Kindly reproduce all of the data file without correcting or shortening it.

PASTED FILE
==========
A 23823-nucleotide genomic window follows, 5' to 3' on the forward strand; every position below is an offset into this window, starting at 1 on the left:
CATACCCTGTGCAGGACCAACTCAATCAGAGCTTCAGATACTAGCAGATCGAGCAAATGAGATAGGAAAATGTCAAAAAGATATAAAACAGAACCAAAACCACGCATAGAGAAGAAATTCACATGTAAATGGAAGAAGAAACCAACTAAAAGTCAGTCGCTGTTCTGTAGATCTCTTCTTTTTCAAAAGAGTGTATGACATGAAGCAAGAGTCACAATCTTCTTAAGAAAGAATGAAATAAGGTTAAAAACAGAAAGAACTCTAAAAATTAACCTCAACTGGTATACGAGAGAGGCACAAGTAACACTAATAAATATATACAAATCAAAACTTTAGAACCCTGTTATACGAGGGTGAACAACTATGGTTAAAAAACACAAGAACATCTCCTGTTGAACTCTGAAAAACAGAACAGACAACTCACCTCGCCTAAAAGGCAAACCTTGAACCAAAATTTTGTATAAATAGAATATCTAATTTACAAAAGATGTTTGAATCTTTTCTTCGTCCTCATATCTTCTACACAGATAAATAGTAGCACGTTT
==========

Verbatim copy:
A 23823-nucleotide genomic window follows, 5' to 3' on the forward strand; every position below is an offset into this window, starting at 1 on the left:
CATACCCTGTGCAGGACCAACTCAATCAGAGCTTCAGATACTAGCAGATCGAGCAAATGAGATAGGAAAATGTCAAAAAGATATAAAACAGAACCAAAACCACGCATAGAGAAGAAATTCACATGTAAATGGAAGAAGAAACCAACTAAAAGTCAGTCGCTGTTCTGTAGATCTCTTCTTTTTCAAAAGAGTGTATGACATGAAGCAAGAGTCACAATCTTCTTAAGAAAGAATGAAATAAGGTTAAAAACAGAAAGAACTCTAAAAATTAACCTCAACTGGTATACGAGAGAGGCACAAGTAACACTAATAAATATATACAAATCAAAACTTTAGAACCCTGTTATACGAGGGTGAACAACTATGGTTAAAAAACACAAGAACATCTCCTGTTGAACTCTGAAAAACAGAACAGACAACTCACCTCGCCTAAAAGGCAAACCTTGAACCAAAATTTTGTATAAATAGAATATCTAATTTACAAAAGATGTTTGAATCTTTTCTTCGTCCTCATATCTTCTACACAGATAAATAGTAGCACGTTT